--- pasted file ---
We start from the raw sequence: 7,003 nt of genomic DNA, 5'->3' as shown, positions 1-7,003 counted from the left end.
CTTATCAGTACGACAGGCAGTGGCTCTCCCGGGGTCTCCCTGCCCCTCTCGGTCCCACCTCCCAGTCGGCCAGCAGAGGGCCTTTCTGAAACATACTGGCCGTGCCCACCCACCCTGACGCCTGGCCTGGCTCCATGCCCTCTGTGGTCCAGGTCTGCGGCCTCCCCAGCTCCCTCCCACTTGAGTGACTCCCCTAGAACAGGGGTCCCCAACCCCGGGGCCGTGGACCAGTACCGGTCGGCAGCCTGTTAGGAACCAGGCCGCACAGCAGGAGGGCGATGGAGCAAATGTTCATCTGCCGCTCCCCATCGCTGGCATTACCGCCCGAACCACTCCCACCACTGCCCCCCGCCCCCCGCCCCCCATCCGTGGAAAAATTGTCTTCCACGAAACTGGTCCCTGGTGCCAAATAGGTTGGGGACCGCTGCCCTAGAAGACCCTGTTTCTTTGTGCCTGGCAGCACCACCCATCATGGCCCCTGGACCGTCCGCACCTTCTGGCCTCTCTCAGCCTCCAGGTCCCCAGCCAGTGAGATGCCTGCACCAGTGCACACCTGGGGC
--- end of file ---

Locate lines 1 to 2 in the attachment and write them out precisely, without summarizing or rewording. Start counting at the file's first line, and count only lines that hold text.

We start from the raw sequence: 7,003 nt of genomic DNA, 5'->3' as shown, positions 1-7,003 counted from the left end.
CTTATCAGTACGACAGGCAGTGGCTCTCCCGGGGTCTCCCTGCCCCTCTCGGTCCCACCTCCCAGTCGGCCAGCAGAGGGCCTTTCTGAAACATACTGGCCGTGCCCACCCACCCTGACGCCTGGCCTGGCTCCATGCCCTCTGTGGTCCAGGTCTGCGGCCTCCCCAGCTCCCTCCCACTTGAGTGACTCCCCTAGAACAGGGGTCCCCAACCCCGGGGCCGTGGACCAGTACCGGTCGGCAGCCTGTTAGGAACCAGGCCGCACAGCAGGAGGGCGATGGAGCAAATGTTCATCTGCCGCTCCCCATCGCTGGCATTACCGCCCGAACCACTCCCACCACTGCCCCCCGCCCCCCGCCCCCCATCCGTGGAAAAATTGTCTTCCACGAAACTGGTCCCTGGTGCCAAATAGGTTGGGGACCGCTGCCCTAGAAGACCCTGTTTCTTTGTGCCTGGCAGCACCACCCATCATGGCCCCTGGACCGTCCGCACCTTCTGGCCTCTCTCAGCCTCCAGGTCCCCAGCCAGTGAGATGCCTGCACCAGTGCACACCTGGGGC